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International Regulator Appoints New ‘Crypto Regulations’ Chief

Tim Alper
Last updated: | 1 min read

International financial authority the Financial Stability Board (FSB) has appointed one of Japan’s top cryptocurrency regulators as its new leader.

Source: iStock/Liountmila Korelidou
Ryozo Himino. Source: IOSCO

The FCB said, per an official release, that it had appointed Ryozo Himino, the Vice Minister for International Affairs of his country’s Financial Services Agency, as the new chair of the FSB’s Standing Committee on Supervisory and Regulatory Cooperation.

Himino will serve a two-year term and replaces Norman Chan, the Chief Executive of the Hong Kong Monetary Authority.

Under Himino’s stewardship, the FSA has introduced an exhaustive set of cryptocurrency regulations in Japan, and has been active in the country’s push to get the G20 to adopt similar policing measures for cryptocurrency exchanges and projects.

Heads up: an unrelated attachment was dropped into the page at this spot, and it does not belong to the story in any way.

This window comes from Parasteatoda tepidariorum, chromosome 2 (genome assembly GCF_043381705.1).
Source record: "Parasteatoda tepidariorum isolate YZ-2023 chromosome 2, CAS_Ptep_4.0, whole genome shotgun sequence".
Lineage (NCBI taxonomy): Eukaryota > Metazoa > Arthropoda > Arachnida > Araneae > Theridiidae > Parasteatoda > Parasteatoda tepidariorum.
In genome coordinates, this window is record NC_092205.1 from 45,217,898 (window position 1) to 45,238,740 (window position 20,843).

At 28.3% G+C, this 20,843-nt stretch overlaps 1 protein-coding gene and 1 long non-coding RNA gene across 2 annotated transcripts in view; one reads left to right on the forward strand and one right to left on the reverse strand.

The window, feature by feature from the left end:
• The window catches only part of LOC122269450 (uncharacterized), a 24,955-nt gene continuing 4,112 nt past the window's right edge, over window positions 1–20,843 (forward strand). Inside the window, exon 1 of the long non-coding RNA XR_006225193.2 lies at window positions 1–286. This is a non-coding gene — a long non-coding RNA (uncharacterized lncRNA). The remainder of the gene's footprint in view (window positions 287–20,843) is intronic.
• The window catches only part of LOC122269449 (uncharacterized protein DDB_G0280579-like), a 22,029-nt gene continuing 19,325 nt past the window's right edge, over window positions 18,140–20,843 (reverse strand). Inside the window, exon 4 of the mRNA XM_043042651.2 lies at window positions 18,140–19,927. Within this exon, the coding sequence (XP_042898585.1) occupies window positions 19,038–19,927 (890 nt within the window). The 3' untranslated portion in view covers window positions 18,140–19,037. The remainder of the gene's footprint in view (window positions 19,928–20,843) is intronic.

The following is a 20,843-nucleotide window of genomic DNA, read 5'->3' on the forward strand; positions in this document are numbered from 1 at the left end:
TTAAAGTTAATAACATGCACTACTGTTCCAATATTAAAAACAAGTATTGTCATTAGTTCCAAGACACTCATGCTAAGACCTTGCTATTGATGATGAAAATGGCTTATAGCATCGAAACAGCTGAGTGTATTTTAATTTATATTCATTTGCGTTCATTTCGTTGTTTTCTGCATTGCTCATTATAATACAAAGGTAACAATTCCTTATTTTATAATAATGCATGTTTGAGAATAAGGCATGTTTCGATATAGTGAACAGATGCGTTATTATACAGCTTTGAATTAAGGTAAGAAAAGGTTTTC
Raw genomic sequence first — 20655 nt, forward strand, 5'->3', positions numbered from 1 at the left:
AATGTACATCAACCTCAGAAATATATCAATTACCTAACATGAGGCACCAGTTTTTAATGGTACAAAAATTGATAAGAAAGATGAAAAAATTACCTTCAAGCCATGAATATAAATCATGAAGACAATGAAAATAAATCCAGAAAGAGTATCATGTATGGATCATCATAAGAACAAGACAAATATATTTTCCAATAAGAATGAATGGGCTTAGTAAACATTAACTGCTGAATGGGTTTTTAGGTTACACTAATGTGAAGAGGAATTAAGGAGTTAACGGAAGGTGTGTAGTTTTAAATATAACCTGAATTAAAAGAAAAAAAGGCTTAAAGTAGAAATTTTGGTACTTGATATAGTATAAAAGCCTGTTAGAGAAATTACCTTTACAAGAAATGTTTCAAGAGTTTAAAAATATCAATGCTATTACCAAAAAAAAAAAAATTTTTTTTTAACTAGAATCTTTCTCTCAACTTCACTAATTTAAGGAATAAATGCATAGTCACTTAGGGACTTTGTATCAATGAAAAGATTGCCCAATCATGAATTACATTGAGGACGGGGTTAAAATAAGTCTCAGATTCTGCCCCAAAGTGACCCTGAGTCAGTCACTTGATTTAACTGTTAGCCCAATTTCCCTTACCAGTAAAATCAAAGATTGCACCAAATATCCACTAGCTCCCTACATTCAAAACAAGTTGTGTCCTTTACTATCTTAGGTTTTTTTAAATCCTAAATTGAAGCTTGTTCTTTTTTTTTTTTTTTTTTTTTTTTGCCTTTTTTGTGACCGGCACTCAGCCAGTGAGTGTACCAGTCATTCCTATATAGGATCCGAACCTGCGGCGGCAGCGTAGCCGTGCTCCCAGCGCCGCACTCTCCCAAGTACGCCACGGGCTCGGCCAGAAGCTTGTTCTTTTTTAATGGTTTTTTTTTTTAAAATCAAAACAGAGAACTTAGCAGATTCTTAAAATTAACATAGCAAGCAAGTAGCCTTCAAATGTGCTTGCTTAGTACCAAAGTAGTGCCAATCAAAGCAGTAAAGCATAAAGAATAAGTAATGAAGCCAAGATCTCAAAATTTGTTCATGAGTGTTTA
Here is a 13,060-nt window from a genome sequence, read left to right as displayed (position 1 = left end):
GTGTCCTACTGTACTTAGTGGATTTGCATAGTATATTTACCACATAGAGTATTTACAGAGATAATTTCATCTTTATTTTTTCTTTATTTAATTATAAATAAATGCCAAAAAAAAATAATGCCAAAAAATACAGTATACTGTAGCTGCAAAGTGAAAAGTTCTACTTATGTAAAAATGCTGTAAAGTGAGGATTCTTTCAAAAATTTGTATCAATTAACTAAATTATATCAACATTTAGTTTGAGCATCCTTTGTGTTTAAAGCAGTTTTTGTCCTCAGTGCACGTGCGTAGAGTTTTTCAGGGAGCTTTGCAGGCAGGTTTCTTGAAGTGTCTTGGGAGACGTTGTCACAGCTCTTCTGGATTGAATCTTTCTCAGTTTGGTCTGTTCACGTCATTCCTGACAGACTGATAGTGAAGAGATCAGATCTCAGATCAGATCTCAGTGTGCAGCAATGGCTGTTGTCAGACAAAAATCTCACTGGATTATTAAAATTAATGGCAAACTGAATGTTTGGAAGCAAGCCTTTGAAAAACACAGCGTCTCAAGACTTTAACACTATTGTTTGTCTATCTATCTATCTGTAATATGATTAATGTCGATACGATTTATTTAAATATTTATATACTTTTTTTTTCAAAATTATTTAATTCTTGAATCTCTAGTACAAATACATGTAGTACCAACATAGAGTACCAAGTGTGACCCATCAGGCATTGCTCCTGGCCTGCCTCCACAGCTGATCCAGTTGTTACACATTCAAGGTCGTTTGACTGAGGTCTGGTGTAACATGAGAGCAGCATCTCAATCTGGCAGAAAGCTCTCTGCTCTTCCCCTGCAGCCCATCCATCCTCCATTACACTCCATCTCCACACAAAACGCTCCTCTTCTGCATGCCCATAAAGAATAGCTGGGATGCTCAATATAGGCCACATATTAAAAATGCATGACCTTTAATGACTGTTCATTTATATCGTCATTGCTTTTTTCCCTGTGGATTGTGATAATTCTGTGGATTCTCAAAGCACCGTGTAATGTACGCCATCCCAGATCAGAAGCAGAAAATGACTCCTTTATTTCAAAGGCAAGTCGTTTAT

The FSB has previously stated that it will not allow Facebook to launch its Libra token without close “scrutiny,” and Japan’s Excite News reports that Himino will “lead the creation of a regulatory framework for cryptocurrencies such as Libra.”

The FSB polices financial institutions in 24 countries and jurisdictions, including most of Europe’s major powers, the United States, Brazil, Argentina, South Korea, Japan and China.

Himino took up his current position at the FSA in 2016, and the following year oversaw the introduction of a licensing system for cryptocurrency exchanges.

Perhaps interestingly for Facebook, during this time, the FSA also introduced a law that states that any token classed as a stablecoin is exempt from regulation in Japan. A number of senior politicians and lawmakers in Japan have expressed their enthusiasm for Libra, and lawyers in the country have stated that they consider it likely that the FSA will indeed treat Libra to be a stablecoin.